Economics Careers

Careers in economics can be found within government agencies, academia, consulting firms, non-governmental monetary organizations such as the World Bank and the International Monetary Fund, research organizations such as Rand, as well as private sector banking, insurance, investment, and communications firms.

A June 2012 Forbes magazine report counted specialized master’s degrees in economics among the top ten best degrees available, as they offer outstanding job prospects and an expected average mid-career annual salary of more than $110,000.

Career Paths for Economists

Economists are most visible in government and academic settings where they perform economic research and analysis; however, many businesses use the skills developed through the study of economics. Business economists are responsible for forecasting consumer demand and sales, analyzing the growth and market share of competitors and advising corporate leadership accordingly. Business economists also monitor Federal legislation, such as environmental and worker safety regulations, to evaluate the impact these regulations will have on the company’s business.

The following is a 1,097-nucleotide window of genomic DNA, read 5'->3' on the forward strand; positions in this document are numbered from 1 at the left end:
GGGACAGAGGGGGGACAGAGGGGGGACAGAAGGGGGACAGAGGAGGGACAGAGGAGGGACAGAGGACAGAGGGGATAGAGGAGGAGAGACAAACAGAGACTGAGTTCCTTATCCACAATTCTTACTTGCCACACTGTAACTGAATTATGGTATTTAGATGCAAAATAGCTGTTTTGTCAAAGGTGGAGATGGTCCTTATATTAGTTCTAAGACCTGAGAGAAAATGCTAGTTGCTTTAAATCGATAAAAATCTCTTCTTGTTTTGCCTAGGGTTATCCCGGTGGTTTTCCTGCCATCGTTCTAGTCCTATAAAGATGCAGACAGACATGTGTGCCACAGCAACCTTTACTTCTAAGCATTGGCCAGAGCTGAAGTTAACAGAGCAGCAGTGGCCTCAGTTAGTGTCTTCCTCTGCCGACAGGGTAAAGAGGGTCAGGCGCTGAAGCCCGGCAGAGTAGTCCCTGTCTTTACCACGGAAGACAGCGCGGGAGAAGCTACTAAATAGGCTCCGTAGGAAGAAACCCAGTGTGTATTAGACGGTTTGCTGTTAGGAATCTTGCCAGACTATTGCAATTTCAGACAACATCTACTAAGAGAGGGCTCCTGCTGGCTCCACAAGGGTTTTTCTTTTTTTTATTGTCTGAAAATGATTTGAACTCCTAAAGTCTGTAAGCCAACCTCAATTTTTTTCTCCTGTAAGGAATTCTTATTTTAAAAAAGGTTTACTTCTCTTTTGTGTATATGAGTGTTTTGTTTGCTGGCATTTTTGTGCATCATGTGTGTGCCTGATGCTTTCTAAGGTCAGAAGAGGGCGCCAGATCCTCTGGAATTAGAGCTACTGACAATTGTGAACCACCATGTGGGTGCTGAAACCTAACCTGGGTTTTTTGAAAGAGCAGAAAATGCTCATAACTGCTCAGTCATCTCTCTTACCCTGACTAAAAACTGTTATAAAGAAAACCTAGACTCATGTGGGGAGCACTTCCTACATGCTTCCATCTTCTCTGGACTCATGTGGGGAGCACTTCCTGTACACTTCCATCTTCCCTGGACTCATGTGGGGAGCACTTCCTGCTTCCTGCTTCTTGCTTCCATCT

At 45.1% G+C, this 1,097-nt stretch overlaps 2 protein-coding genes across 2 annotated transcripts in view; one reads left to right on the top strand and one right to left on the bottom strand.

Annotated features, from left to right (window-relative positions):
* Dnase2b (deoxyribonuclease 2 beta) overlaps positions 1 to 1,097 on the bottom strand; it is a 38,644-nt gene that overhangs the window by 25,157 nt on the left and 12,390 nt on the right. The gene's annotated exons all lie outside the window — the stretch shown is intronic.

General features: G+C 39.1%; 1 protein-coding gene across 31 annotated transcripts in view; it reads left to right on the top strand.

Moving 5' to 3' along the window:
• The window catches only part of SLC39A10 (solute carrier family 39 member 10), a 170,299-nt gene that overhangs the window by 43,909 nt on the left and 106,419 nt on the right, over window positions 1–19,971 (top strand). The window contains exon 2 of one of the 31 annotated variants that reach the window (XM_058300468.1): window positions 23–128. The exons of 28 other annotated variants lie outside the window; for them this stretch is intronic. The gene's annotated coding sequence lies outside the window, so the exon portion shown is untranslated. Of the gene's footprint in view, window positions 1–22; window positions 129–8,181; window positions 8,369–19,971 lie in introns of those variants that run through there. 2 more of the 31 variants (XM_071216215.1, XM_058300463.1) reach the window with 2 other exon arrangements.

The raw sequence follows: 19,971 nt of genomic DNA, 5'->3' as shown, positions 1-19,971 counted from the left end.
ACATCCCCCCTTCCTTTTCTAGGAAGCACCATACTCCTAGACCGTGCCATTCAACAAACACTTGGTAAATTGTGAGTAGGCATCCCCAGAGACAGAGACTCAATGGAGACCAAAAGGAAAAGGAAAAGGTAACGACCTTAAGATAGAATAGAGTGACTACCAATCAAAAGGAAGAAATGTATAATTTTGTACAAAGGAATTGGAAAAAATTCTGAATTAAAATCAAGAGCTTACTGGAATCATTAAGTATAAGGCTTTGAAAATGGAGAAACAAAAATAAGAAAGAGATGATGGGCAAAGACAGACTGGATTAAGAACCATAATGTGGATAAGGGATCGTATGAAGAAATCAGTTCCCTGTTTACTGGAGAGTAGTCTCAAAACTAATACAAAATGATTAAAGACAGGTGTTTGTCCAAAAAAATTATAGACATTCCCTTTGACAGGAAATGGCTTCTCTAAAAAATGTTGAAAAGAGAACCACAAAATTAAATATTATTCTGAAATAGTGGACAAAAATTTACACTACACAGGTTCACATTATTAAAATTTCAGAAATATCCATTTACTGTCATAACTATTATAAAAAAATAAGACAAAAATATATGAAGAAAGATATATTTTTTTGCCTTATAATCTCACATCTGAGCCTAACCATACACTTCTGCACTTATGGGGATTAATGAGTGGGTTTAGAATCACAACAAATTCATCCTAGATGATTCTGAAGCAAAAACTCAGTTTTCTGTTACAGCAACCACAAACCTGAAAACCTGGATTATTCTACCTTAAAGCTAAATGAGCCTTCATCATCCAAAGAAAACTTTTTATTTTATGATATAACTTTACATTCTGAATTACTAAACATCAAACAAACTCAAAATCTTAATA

Economics Professions

Professionals in a wide range of private sector jobs commonly hold degrees in economics:

  • Business Analyst
  • Corporate Treasury Analyst
  • Credit Analyst
  • Data Modeling Director
  • Global Banking Consultant
  • Investment Consultant
  • Manager Member Benefits
  • Pricing Strategist
  • Quantitative Pricing Analyst
  • Risk Operations Analyst
  • Senior Wealth Planner
  • Wealth Analyst

Specialized Areas of Economics

The Journal of Economic Literature classifies the following economic specialties:

  • General Economics
  • Macroeconomics and Monetary Economics
  • Microeconomics
  • International Economics
  • Financial Economics
  • Business Administration and Business Economics, Marketing, Accounting
  • Agricultural and Natural Resource Economics, Environmental and Ecological Economics
  • Economic History
  • Economic Systems
  • Economic Development, Technical Change, and Growth
  • Health, Education, and Welfare
  • Industrial Organization
  • Law and Economics
  • Labor and Demographic Economics
  • Mathematical and Quantitative Methods (including econometrics)
  • Public Economics
  • Schools of Economic Thought and Methodology
  • Rural, Urban, and Regional Economics
  • Special topics in economics, such as the economics of culture, religion, or the arts or gender analysis in economics

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